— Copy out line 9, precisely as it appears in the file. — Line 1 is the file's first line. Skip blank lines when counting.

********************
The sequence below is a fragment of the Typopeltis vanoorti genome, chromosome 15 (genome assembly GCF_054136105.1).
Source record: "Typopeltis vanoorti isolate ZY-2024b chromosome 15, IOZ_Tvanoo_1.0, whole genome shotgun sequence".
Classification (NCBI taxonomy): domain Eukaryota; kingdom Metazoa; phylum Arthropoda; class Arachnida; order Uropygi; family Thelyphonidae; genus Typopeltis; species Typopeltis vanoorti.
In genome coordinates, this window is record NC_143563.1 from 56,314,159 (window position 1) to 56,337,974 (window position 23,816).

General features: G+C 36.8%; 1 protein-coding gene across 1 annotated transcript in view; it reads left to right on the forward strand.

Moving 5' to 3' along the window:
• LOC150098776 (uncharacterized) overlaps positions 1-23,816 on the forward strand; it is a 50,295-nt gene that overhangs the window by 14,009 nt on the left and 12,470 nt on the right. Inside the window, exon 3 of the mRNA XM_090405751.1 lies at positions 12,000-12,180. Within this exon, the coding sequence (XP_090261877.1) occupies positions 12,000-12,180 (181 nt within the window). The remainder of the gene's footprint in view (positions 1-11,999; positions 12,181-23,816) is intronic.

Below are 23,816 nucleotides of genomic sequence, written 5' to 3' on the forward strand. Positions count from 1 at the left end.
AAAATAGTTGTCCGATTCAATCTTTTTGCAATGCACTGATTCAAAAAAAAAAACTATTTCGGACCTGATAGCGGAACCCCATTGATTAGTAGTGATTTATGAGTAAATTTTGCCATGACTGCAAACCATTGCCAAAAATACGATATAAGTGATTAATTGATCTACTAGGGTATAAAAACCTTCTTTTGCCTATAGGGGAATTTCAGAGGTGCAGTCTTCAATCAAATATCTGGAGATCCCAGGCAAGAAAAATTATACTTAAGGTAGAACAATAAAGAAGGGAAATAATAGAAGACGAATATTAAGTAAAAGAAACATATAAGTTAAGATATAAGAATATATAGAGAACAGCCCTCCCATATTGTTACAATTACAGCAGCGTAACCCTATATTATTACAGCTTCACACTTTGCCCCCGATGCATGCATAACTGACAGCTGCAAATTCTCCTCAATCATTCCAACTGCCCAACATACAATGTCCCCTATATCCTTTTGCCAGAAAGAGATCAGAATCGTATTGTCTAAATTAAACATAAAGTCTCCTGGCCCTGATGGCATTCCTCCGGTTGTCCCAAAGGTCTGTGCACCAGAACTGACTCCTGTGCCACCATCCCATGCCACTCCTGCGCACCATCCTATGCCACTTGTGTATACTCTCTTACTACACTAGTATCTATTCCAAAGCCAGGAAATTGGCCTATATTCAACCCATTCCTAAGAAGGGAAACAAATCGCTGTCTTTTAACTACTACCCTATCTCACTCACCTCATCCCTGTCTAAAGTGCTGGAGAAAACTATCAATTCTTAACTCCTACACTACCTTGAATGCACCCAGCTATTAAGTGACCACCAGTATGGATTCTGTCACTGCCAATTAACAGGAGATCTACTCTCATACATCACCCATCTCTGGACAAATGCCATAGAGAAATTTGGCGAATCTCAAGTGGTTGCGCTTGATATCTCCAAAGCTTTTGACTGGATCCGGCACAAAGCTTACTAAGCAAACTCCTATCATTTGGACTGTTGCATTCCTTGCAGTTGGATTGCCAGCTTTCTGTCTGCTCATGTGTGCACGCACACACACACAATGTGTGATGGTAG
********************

AAAATAGTTGTCCGATTCAATCTTTTTGCAATGCACTGATTCAAAAAAAAAAACTATTTCGGACCTGATAGCGGAACCCCATTGATTAGTAGTGATTTATGAGTAAATTTTGCCATGACTGCAAACCATTGCCAAAAATACGATATAAGTGATTAATTGATCTACTAGGGTATAAAAACCTTCTTTTGCCTATAGGGGAATTTCAGAGGTGCAGTCTTCAATCAAATATCTGGAGATCCCAGGCAAGAAAAATTATACTTAAGGTAGAACAATAAAGAAGGGAAATAATAGAAGACGAATATTAAGTAAAAGAAACATATAAGTTAAGATATAAGAATATATAGAGAACAGCCCTCCCATATTGTTACAATTACAGCAGCGTAACCCTATATTATTACAGCTTCACACTTTGCCCCCGATGCATGCATAACTGACAGCTGCAAATTCTCCTCAATCATTCCAACTGCCCAACATACAATGTCCCCTATATCCTTTTGCCAGAAAGAGATCAGAATCGTATTGTCTAAATTAAACATAAAGTCTCCTGGCCCTGATGGCATTCCTCCGGTTGTCCCAAAGGTCTGTGCACCAGAACTGACTCCTGTGCCACCATCCCATGCCACTCCTGCGCACCATCCTATGCCACTTGTGTATACTCTCTTACTACACTAGTATCTATTCCAAAGCCAGGAAATTGGCCTATATTCAACCCATTCCTAAGAAGGGAAACAAATCGCTGTCTTTTAACTACTACCCTATCTCACTCACCTCATCCCTGTCTAAAGTGCTGGAGAAAACTATCAATTCTTAACTCCTACACTACCTTGAATGCACCCAGCTATTAAGTGACCACCAGTATGGATTCTGTCACTGCCAATTAACAGGAGATCTACTCTCATACATCACCCATCTCTGGACAAATGCCATAGAGAAATTTGGCGAATCTCAAGTGGTTGCGCTTGATATCTCCAAAGCTTTTGACTGGATCCGGCACAAAGCTTACTAAGCAAACTCCTATCATTTGGACTGTTGCATTCCTTGCAGTTGGATTGCCAGCTTTCTGTCTGCTCATGTGTGCACGCACACACACACAATGTGTGATGGTAG